Authors: Daniel Suarez
r. Ross, help us understand this: You have no permanent address, and yet you’ve got nearly three hundred thousand dollars in liquid assets. Am I to believe you live with your parents?”
Jon Ross rubbed his tired eyes and tried to concentrate on the question—the same question they’d asked twenty different ways. The one they kept coming back to.
The taller FBI agent leaned in close. “Mr. Ross?”
“I’m a contract nomad. Ancient people followed caribou. I follow software contracts.”
The shorter agent stood next to a mirrored window and flipped through his notes. “You’ve been at Alcyone Insurance for what, two months now? Is that a long time for you?”
“Not particularly. Three or four is typical.”
“Your clients give us various physical addresses for your business. Kind of strange for a one-man corporation, isn’t it?”
Ross ran his fingers through his hair in frustration. “You contacted my
? Are you trying to destroy my business?”
“Why are you concealing information from your clients?”
“I maintain contact addresses
through resident agents in several states. This is legal commerce. Why are you guys doing this to me? I was trying to help Hadi.”
“That doesn’t explain why you have a phony personal address.”
Ross sighed. “I had the fake address because society requires everyone to have a permanent home address.”
“Then why don’t you have one?”
“Because I don’t need one.”
Both agents were pacing again. The shorter one was the first to speak. “Single. No property. Do you pay all your taxes, Mr. Ross?”
“I’m a Delaware service corporation. I pay myself a reasonable salary, max out my 401(k), and take the remainder as corporate profits—minus travel and business expenses. And the corporation leases my car.” He hesitated. “Look, I didn’t do anything wrong. I was trying to help my client.”
The phone in the center of the table rang. The shorter agent grabbed it without saying a word. He listened. After a few moments he nodded slightly and looked at Ross with some surprise. “Understood.” A pause. “Yes.”
He hung up. “It looks like you’re off the hook, Mr. Ross.”
Neal Decker and three other FBI agents sat in the darkened training room of the Ventura County Sheriff’s headquarters intently watching a screen projection of Sobol’s MPEG video. Sebeck, Mantz, Burkow, and Ventura County’s assistant chief, Stan Eichhorn, watched alongside them. Aaron Larson ran the video off a laptop hooked to the department’s digital projector.
Sobol’s grainy image glowed on-screen. “…I want to take this moment to wish you luck, Sergeant—because you’re going to need it.”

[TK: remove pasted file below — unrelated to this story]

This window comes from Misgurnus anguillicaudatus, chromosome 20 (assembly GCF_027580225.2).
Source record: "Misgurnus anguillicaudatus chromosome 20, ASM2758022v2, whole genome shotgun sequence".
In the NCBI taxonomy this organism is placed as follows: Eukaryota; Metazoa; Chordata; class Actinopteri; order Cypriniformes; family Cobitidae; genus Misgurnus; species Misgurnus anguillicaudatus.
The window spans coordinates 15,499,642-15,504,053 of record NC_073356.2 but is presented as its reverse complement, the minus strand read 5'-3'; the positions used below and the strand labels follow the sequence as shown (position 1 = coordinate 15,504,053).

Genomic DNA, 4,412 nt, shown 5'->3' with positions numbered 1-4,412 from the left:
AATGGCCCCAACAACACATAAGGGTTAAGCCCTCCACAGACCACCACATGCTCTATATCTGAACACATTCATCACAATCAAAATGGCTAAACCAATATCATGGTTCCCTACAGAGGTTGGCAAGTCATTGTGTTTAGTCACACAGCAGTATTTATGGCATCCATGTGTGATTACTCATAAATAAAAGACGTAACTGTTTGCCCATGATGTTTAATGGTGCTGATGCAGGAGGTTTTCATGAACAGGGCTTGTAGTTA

The image froze, and Sobol’s audience whistled and broke out into raucous discussion. Larson brought up the lights, revealing Agent Decker staring intently at the blank screen. He finally came around and stepped to the front of the room.
“Gentlemen, this changes things.” Decker looked to Agent Straub. “When does the computer forensics team get in, Tom?”
“They’re already en route from Oxnard Airport.”
“Get them over to CyberStorm as soon as they arrive. Where are the Alcyone Insurance computers?”
“Put on a plane to D.C. last night.”
“Good. Hopefully they’ll get something off the drives. In the meantime, have the forensics team comb through the CyberStorm network. I want it sniffed for booby traps, and then we need to shift our focus to Matthew Sobol.” He pointed to the projector. “Get forensics a copy of this video file.”
Larson perked up. “I burned copies onto CD. I can make more if you need them.”
Decker held up his hands. “That brings up an important point. I want absolute secrecy concerning this case.” He looked to the local police. “That means no talking to friends and relatives, and absolutely no talking to the media. We need to control what information gets out there.”
Sebeck pointed at the screen. “Has anyone heard of this Sobol guy?”
Decker didn’t say anything. He just fished through folders on a nearby tabletop and then slid a folder over to Sebeck. It was labeled M
“What, you already knew about him?”
“Died Thursday. We thought he might be another victim, but he died of brain cancer. He’s been ill for years. He was a company founder. Had access to everything. It all fits. Except for the motive.”
Straub picked up from there. They were like an old married couple. “His assistant said Sobol suffered from dementia. He was paranoid and secretive. It got worse as his illness progressed. He finally had to stop working last year.”